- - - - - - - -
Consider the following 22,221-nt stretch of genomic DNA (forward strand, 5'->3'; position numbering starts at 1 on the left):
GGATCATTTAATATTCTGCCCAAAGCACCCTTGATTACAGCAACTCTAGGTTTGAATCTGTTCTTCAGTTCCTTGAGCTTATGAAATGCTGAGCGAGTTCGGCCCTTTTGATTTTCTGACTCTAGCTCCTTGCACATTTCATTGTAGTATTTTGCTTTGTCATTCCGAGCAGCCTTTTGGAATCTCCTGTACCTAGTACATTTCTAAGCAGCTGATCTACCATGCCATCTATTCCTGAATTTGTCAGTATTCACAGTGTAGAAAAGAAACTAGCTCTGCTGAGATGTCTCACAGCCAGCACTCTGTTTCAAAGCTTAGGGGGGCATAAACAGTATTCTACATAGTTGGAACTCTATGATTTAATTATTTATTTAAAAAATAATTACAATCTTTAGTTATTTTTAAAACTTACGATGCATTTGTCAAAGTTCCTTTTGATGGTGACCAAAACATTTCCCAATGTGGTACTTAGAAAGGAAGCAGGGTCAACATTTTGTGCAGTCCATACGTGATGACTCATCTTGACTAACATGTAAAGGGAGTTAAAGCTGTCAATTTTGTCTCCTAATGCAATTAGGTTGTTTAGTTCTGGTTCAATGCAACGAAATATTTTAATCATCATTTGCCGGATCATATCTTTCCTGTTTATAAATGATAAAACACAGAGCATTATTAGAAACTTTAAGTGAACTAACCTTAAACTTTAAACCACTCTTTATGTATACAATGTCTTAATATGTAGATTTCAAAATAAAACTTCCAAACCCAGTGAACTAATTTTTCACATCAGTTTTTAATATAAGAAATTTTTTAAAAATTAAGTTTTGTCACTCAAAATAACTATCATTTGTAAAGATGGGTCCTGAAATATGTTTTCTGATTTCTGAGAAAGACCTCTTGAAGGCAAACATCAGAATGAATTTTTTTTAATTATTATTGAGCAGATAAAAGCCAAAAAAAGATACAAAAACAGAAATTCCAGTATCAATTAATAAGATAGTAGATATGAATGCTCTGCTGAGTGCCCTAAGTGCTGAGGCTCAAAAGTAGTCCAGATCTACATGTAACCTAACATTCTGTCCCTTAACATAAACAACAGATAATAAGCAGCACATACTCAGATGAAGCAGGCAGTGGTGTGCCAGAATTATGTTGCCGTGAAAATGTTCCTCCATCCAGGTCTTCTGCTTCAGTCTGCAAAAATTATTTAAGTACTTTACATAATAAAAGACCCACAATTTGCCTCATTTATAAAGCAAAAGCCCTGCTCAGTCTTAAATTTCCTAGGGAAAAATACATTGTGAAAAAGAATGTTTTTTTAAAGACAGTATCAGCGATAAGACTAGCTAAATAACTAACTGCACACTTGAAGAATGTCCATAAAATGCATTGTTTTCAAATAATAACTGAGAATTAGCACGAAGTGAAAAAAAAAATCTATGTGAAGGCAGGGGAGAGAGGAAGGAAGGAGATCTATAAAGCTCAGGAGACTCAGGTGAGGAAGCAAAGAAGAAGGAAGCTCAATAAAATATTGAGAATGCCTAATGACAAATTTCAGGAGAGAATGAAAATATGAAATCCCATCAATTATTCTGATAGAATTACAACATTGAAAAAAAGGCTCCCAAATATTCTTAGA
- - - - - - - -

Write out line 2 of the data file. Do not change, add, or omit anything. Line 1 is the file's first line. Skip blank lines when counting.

GGATCATTTAATATTCTGCCCAAAGCACCCTTGATTACAGCAACTCTAGGTTTGAATCTGTTCTTCAGTTCCTTGAGCTTATGAAATGCTGAGCGAGTTCGGCCCTTTTGATTTTCTGACTCTAGCTCCTTGCACATTTCATTGTAGTATTTTGCTTTGTCATTCCGAGCAGCCTTTTGGAATCTCCTGTACCTAGTACATTTCTAAGCAGCTGATCTACCATGCCATCTATTCCTGAATTTGTCAGTATTCACAGTGTAGAAAAGAAACTAGCTCTGCTGAGATGTCTCACAGCCAGCACTCTGTTTCAAAGCTTAGGGGGGCATAAACAGTATTCTACATAGTTGGAACTCTATGATTTAATTATTTATTTAAAAAATAATTACAATCTTTAGTTATTTTTAAAACTTACGATGCATTTGTCAAAGTTCCTTTTGATGGTGACCAAAACATTTCCCAATGTGGTACTTAGAAAGGAAGCAGGGTCAACATTTTGTGCAGTCCATACGTGATGACTCATCTTGACTAACATGTAAAGGGAGTTAAAGCTGTCAATTTTGTCTCCTAATGCAATTAGGTTGTTTAGTTCTGGTTCAATGCAACGAAATATTTTAATCATCATTTGCCGGATCATATCTTTCCTGTTTATAAATGATAAAACACAGAGCATTATTAGAAACTTTAAGTGAACTAACCTTAAACTTTAAACCACTCTTTATGTATACAATGTCTTAATATGTAGATTTCAAAATAAAACTTCCAAACCCAGTGAACTAATTTTTCACATCAGTTTTTAATATAAGAAATTTTTTAAAAATTAAGTTTTGTCACTCAAAATAACTATCATTTGTAAAGATGGGTCCTGAAATATGTTTTCTGATTTCTGAGAAAGACCTCTTGAAGGCAAACATCAGAATGAATTTTTTTTAATTATTATTGAGCAGATAAAAGCCAAAAAAAGATACAAAAACAGAAATTCCAGTATCAATTAATAAGATAGTAGATATGAATGCTCTGCTGAGTGCCCTAAGTGCTGAGGCTCAAAAGTAGTCCAGATCTACATGTAACCTAACATTCTGTCCCTTAACATAAACAACAGATAATAAGCAGCACATACTCAGATGAAGCAGGCAGTGGTGTGCCAGAATTATGTTGCCGTGAAAATGTTCCTCCATCCAGGTCTTCTGCTTCAGTCTGCAAAAATTATTTAAGTACTTTACATAATAAAAGACCCACAATTTGCCTCATTTATAAAGCAAAAGCCCTGCTCAGTCTTAAATTTCCTAGGGAAAAATACATTGTGAAAAAGAATGTTTTTTTAAAGACAGTATCAGCGATAAGACTAGCTAAATAACTAACTGCACACTTGAAGAATGTCCATAAAATGCATTGTTTTCAAATAATAACTGAGAATTAGCACGAAGTGAAAAAAAAAATCTATGTGAAGGCAGGGGAGAGAGGAAGGAAGGAGATCTATAAAGCTCAGGAGACTCAGGTGAGGAAGCAAAGAAGAAGGAAGCTCAATAAAATATTGAGAATGCCTAATGACAAATTTCAGGAGAGAATGAAAATATGAAATCCCATCAATTATTCTGATAGAATTACAACATTGAAAAAAAGGCTCCCAAATATTCTTAGA